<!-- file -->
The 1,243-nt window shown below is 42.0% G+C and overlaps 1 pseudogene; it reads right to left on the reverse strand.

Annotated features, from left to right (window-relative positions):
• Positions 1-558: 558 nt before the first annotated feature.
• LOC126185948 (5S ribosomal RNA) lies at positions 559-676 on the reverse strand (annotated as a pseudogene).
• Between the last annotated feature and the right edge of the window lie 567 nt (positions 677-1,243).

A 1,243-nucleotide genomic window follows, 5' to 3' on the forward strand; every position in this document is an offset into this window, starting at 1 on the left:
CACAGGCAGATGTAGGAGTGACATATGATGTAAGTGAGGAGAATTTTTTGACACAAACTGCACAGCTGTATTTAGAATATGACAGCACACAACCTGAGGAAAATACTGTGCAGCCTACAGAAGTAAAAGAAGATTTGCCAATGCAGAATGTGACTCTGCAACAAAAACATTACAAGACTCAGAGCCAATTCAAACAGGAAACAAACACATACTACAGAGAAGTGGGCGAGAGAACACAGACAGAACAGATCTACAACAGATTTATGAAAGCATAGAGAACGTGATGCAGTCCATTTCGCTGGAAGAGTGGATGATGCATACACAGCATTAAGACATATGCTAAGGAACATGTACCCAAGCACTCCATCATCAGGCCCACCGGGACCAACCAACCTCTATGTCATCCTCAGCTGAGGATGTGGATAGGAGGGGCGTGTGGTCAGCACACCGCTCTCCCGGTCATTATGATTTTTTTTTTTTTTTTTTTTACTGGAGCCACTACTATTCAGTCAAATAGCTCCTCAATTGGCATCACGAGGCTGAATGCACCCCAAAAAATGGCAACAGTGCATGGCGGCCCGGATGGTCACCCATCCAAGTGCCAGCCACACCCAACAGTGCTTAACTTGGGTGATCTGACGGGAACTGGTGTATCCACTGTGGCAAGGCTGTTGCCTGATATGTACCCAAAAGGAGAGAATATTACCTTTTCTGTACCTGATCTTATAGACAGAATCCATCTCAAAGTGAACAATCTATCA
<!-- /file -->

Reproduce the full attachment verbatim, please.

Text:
The 1,243-nt window shown below is 42.0% G+C and overlaps 1 pseudogene; it reads right to left on the reverse strand.

Annotated features, from left to right (window-relative positions):
• Positions 1-558: 558 nt before the first annotated feature.
• LOC126185948 (5S ribosomal RNA) lies at positions 559-676 on the reverse strand (annotated as a pseudogene).
• Between the last annotated feature and the right edge of the window lie 567 nt (positions 677-1,243).

A 1,243-nucleotide genomic window follows, 5' to 3' on the forward strand; every position in this document is an offset into this window, starting at 1 on the left:
CACAGGCAGATGTAGGAGTGACATATGATGTAAGTGAGGAGAATTTTTTGACACAAACTGCACAGCTGTATTTAGAATATGACAGCACACAACCTGAGGAAAATACTGTGCAGCCTACAGAAGTAAAAGAAGATTTGCCAATGCAGAATGTGACTCTGCAACAAAAACATTACAAGACTCAGAGCCAATTCAAACAGGAAACAAACACATACTACAGAGAAGTGGGCGAGAGAACACAGACAGAACAGATCTACAACAGATTTATGAAAGCATAGAGAACGTGATGCAGTCCATTTCGCTGGAAGAGTGGATGATGCATACACAGCATTAAGACATATGCTAAGGAACATGTACCCAAGCACTCCATCATCAGGCCCACCGGGACCAACCAACCTCTATGTCATCCTCAGCTGAGGATGTGGATAGGAGGGGCGTGTGGTCAGCACACCGCTCTCCCGGTCATTATGATTTTTTTTTTTTTTTTTTTTACTGGAGCCACTACTATTCAGTCAAATAGCTCCTCAATTGGCATCACGAGGCTGAATGCACCCCAAAAAATGGCAACAGTGCATGGCGGCCCGGATGGTCACCCATCCAAGTGCCAGCCACACCCAACAGTGCTTAACTTGGGTGATCTGACGGGAACTGGTGTATCCACTGTGGCAAGGCTGTTGCCTGATATGTACCCAAAAGGAGAGAATATTACCTTTTCTGTACCTGATCTTATAGACAGAATCCATCTCAAAGTGAACAATCTATCA